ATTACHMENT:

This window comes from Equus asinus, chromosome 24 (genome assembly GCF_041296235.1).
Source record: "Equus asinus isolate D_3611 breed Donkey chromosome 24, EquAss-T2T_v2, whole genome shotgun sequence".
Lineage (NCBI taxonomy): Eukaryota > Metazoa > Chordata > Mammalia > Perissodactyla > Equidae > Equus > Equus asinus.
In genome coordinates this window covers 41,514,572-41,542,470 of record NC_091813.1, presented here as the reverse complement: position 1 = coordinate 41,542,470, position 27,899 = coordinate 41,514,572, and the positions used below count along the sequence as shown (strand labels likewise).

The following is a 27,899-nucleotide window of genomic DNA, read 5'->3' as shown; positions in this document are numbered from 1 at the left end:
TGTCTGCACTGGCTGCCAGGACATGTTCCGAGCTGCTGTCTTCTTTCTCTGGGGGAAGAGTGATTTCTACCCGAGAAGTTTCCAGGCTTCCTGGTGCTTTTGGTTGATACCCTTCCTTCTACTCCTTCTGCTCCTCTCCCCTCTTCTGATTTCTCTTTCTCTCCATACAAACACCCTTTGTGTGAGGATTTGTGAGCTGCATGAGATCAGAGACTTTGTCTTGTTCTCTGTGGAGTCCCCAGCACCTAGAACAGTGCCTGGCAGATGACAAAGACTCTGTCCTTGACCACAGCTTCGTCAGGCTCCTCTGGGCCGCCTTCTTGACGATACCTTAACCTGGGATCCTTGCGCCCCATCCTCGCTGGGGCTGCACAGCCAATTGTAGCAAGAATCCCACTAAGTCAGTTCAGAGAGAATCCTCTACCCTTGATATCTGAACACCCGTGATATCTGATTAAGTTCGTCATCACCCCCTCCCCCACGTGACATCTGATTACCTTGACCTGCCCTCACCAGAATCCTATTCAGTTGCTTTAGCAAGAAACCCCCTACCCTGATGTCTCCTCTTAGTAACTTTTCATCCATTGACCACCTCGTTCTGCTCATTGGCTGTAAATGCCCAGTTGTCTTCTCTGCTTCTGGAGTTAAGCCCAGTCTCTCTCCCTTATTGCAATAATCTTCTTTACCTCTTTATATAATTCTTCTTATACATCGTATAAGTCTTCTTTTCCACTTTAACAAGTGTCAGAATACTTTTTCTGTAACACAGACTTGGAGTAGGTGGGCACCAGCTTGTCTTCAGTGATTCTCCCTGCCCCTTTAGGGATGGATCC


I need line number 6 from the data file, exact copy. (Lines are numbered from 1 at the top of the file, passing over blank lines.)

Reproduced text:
TGTCTGCACTGGCTGCCAGGACATGTTCCGAGCTGCTGTCTTCTTTCTCTGGGGGAAGAGTGATTTCTACCCGAGAAGTTTCCAGGCTTCCTGGTGCTTTTGGTTGATACCCTTCCTTCTACTCCTTCTGCTCCTCTCCCCTCTTCTGATTTCTCTTTCTCTCCATACAAACACCCTTTGTGTGAGGATTTGTGAGCTGCATGAGATCAGAGACTTTGTCTTGTTCTCTGTGGAGTCCCCAGCACCTAGAACAGTGCCTGGCAGATGACAAAGACTCTGTCCTTGACCACAGCTTCGTCAGGCTCCTCTGGGCCGCCTTCTTGACGATACCTTAACCTGGGATCCTTGCGCCCCATCCTCGCTGGGGCTGCACAGCCAATTGTAGCAAGAATCCCACTAAGTCAGTTCAGAGAGAATCCTCTACCCTTGATATCTGAACACCCGTGATATCTGATTAAGTTCGTCATCACCCCCTCCCCCACGTGACATCTGATTACCTTGACCTGCCCTCACCAGAATCCTATTCAGTTGCTTTAGCAAGAAACCCCCTACCCTGATGTCTCCTCTTAGTAACTTTTCATCCATTGACCACCTCGTTCTGCTCATTGGCTGTAAATGCCCAGTTGTCTTCTCTGCTTCTGGAGTTAAGCCCAGTCTCTCTCCCTTATTGCAATAATCTTCTTTACCTCTTTATATAATTCTTCTTATACATCGTATAAGTCTTCTTTTCCACTTTAACAAGTGTCAGAATACTTTTTCTGTAACACAGACTTGGAGTAGGTGGGCACCAGCTTGTCTTCAGTGATTCTCCCTGCCCCTTTAGGGATGGATCC